Legislators should be ashamed of passing laws that make it easier to kill people. Owning guns does not and should not make gun owners a law unto themselves.
Are there any measures that everyone agrees upon that we could enact to control gun violence?
People who commit crimes with guns, acquire guns illegally, or help people not entitled to own firearms (convicted criminals, drug addicts, those adjudged mentally unstable, etc.) to short-circuit the instant background check system should be prosecuted to the full extent of the law.
What other policy changes and actions do you suggest?
Ignore the NRA and make the background check system apply to all firearms sales, not just sales by federally licensed dealers. Also ignore the NRA’s misleading propaganda labeling the loophole the “gun show loophole.” Most private sales do not take place at gun shows.
But, crucially, remember that guns aren’t the problem; aberrant human behavior is. Programs like CeaseFire, in Chicago, that enlist former members of street gangs to convince youths in troubled neighborhoods that guns are not the answer to their problems, and more attention all cities to the educational and social needs of children in troubled neighborhoods, will do far more to reduce gun violence than stop-andfrisk ever can.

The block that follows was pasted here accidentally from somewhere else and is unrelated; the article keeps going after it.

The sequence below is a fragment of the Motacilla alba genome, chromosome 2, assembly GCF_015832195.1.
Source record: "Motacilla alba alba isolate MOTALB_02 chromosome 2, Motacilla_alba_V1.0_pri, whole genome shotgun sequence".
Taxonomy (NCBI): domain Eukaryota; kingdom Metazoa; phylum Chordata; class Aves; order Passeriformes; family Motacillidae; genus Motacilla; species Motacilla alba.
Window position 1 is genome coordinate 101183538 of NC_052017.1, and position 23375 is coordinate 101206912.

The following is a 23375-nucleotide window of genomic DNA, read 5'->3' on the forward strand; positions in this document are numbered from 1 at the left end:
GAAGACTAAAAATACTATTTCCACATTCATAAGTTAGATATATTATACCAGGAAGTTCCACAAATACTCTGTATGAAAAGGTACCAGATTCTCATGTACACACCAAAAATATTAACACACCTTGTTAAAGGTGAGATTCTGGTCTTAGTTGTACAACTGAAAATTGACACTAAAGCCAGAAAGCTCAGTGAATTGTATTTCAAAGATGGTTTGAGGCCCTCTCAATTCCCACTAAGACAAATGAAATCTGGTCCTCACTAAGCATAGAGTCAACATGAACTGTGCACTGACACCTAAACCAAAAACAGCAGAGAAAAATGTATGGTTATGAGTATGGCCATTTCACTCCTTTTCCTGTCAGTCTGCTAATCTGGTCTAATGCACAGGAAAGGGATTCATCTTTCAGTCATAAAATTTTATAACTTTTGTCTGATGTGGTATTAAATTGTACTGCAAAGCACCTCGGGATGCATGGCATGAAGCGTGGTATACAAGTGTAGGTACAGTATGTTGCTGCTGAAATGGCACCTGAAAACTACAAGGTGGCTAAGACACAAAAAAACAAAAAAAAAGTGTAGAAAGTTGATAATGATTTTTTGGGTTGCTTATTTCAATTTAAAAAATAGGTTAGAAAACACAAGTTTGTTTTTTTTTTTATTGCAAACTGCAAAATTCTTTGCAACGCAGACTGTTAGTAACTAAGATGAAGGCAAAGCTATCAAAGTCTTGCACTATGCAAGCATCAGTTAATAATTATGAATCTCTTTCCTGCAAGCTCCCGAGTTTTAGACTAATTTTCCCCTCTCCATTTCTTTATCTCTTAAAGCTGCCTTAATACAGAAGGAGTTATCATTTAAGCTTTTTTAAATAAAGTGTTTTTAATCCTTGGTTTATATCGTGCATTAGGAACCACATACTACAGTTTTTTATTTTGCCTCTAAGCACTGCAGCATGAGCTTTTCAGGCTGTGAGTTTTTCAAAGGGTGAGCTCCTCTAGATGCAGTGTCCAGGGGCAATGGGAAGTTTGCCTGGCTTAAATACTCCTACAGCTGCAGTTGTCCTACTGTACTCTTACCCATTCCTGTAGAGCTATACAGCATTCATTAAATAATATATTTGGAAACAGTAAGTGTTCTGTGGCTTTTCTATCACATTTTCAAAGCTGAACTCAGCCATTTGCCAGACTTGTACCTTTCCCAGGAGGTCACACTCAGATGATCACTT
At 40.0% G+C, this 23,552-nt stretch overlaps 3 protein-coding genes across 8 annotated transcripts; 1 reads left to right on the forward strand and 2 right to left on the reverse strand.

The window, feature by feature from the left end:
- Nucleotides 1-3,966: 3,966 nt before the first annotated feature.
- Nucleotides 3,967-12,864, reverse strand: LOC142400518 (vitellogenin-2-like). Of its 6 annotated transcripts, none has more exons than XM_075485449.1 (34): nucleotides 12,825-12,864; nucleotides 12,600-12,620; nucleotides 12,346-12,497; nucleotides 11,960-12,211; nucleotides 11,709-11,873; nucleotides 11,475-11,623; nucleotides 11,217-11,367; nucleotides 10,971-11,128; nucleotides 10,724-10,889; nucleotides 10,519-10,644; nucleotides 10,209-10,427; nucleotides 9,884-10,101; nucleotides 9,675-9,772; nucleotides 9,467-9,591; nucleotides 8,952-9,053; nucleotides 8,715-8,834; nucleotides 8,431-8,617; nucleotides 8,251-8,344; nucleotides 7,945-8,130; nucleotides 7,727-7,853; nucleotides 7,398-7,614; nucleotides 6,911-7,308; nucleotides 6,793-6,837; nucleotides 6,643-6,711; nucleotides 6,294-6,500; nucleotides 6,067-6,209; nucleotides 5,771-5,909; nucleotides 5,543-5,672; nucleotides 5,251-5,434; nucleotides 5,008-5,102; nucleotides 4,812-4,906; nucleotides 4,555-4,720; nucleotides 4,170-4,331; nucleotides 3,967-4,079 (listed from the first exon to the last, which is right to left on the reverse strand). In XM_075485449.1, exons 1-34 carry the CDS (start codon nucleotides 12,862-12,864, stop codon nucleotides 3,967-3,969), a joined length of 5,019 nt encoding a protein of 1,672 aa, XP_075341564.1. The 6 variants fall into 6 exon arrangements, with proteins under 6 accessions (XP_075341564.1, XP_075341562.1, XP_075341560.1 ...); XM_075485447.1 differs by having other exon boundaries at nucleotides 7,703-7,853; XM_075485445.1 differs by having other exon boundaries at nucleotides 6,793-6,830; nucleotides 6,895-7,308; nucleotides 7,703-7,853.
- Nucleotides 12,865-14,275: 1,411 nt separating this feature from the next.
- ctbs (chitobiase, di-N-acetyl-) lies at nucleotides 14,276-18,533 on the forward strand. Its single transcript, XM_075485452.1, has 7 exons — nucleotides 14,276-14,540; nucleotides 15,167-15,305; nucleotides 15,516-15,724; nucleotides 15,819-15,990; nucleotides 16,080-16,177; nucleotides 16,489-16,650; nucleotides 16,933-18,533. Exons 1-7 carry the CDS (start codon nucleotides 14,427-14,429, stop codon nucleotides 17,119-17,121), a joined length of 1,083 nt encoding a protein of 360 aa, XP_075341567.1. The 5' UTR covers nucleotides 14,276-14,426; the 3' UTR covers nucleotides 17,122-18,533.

Want to attend?
Whitney’s lecture will be held at the Taylor Building of the University of Kentucky College of Education in Lexington. The Taylor Building is directly across the merger/split of Limestone and Upper streets from the UK Main Building, and pay parking is available in the structure between Limestone and Upper streets.
The event is sponsored by UK’s College of Communication and Information, its Institute for Rural Journalism and Community Issues and the Bluegrass Professional Chapter of the Society of Professional Journalists.
“We’re proud to bring in a journalist of Craig Whitney’s stature to discuss such an important issue with people from the campus community, Lexington and elsewhere in Kentucky,” said Al Cross, director of the rural-journalism institute, part of UK’s School of Journalism and Telecommunications.
“This is an opportunity to attract supporters from opposite sides of an important, but contentious issue,” said Dan O’Hair, dean of the College of Communication and Information. “Open and constructive dialogue about any of our Bill of Rights is what college campuses should be promoting.”